Before cell phones, computers, and the internet, cars were even more integral for social interaction.
Though they have always been a means of getting us from Point A to Point B, automobiles once represented much more, as a sign of freedom or a chance to enjoy the drive alone or with friends.
On July 24, The Rolling Into Roanoke Car Show hopes to bring back those memories from yesteryear, if only for a day.
After talking with Rolling Into Roanoke Chairman Rick Fischer about the event, there’s no doubt that passion is what fuels the long hours of work he and his crew put into organizing this event every year.
Making Connections over Cars
In an interview with Whatzup, Fisher pointed out that there was a time when people connected over cars, but somewhere along the way it was lost.
Rolling Into Roanoke is one way he hopes to revive that feeling.
“Part of the thrill of a car used to be the drive and the performance,” he said. “There was also an artistic value to many of the cars of the ’50s, ’60s, and ’70s that all but disappeared for a while, though some of it is coming back as buyers demand more than a simple means of transportation. Now we’re getting back into the excitement of driving and the desire to drive again.”
Now in its eighth year, Rolling Into Roanoke began as a fundraiser for the Roanoke Beautification Foundation. Fischer said they were looking for ways to generate money to help enhance Roanoke when the idea of a car show was developed.
Since a lot of improvements have been made thanks to the help of funds raised from the annual car show, the event has become a nice opportunity to show off the town and what it has to offer.
“Roanoke has a nice small-town charm about it,” Fischer said. “And it is a nice destination for shopping, fine dining, and, really, just a nice getaway.”
Passion for Roanoke and Autos
Though his passion for Roanoke bubbles over, Fischer’s passion for cars dwarfs it tenfold.
“There are a lot of people who love cars the way they used to be because of the memories that they gave,” he said. “You talk to a lot of people, and it’s something they grew up with.”
Whether it’s a family association or something else that builds the affinity, Fischer said everyone has emotional connections to the cars on display in one way or another.
“This is a celebration of those memories,” he said. “When we put this together, we encouraged people — the owners as well as the public — to come appreciate and observe, but also talk to the owners and families to understand what the story is behind the vehicle and why they have such deep-rooted passion about it.”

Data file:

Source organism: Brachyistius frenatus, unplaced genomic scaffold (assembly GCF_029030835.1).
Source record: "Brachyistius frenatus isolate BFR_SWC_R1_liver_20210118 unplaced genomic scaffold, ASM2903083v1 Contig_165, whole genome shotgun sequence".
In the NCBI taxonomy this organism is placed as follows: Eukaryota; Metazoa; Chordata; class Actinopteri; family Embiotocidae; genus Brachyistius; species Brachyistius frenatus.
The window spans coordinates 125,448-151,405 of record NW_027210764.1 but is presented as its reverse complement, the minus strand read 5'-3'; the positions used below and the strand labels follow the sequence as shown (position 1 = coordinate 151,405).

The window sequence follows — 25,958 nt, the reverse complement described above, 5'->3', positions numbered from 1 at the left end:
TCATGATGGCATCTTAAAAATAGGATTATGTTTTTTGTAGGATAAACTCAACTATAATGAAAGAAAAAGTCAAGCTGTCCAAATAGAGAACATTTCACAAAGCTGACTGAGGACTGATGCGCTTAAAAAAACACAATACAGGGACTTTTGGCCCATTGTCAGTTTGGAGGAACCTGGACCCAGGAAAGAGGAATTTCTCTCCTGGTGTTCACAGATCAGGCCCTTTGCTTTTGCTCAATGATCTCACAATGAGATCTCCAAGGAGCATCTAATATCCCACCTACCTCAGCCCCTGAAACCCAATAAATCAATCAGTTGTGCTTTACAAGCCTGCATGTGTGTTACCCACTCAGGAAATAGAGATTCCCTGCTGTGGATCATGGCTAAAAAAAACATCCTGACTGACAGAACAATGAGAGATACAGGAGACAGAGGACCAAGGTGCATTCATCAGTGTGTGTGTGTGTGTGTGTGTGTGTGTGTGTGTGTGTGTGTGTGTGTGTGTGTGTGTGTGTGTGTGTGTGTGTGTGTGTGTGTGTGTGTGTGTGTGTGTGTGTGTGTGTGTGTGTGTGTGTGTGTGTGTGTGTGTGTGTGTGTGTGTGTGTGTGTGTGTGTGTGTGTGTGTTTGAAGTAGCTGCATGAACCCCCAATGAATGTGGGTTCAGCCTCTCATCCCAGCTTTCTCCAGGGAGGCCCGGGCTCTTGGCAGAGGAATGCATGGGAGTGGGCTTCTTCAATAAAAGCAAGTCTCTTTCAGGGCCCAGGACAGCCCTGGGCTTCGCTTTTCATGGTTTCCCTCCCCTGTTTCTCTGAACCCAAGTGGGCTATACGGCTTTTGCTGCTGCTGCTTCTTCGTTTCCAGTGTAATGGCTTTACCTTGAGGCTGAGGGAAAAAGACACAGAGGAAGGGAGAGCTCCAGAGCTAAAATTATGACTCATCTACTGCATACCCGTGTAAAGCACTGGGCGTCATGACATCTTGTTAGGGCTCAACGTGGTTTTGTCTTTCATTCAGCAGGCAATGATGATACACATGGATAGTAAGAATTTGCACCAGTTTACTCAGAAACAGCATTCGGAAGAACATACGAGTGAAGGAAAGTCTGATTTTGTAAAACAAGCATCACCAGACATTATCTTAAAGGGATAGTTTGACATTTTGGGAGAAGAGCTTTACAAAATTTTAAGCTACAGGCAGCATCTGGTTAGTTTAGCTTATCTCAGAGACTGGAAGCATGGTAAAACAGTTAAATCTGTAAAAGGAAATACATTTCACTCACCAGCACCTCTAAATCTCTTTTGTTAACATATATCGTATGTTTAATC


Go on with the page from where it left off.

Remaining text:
Fischer encourages attendees of the event to take their time when walking through the rows of cars.
This will afford onlookers the opportunity to learn about each vehicle and to find out the passion behind them.
“There’s a story behind every car,” he said, “And everybody has an emotional connection to it in one way or another. So, this is a celebration of that and those memories.”
Premier Automobile Event
Considered by many car aficionados as one of the premiere automotive events in the area, Rolling Into Roanoke typically hosts upwards of 700 cars during the day. Many of these cars are privately held by collectors and seldom seen, making the event more focused on automotive appreciation and fundraising.
Fischer explains his goal: “Protecting automotive history through education and preservation, and educating the next generation to appreciate these cars, protect them, and maintain their history and heritage.”
This year’s theme for the event is “Made in Indiana” with cars manufactured by Studebaker, Auburn Cord, and International Harvester, who made the Scout.
There were more than 100 automotive manufacturers during the mid-1900s in the state of Indiana, which was known for building coaches in the late 1800s.
Many manufacturers were building buggies for horses. When steam-powered and gasoline-powered engines started being developed, those companies transitioned to car manufacturers.
Over time, they all went out of business or were swallowed up by the companies that eventually became the big three: Ford, General Motors, and Chrysler.
The show begins at 10 a.m. and lasts until 3 p.m. Food trucks will be on site until 6 p.m.
The movies Cars, American Graffiti, and Hoosiers will be shown on a big screen on the ball diamond in Roanoke Park at 1 p.m., 4 p.m., and 6 p.m., respectively.
Fischer said they try to make the event as family friendly as possible.
“We encourage people to bring the family to educate the younger generation,” he said. “There’s a story behind every car. Maybe they can find out why dad or grandpa were so emotionally attached to these cars. We love how the stories of all these things build family and community bonds.”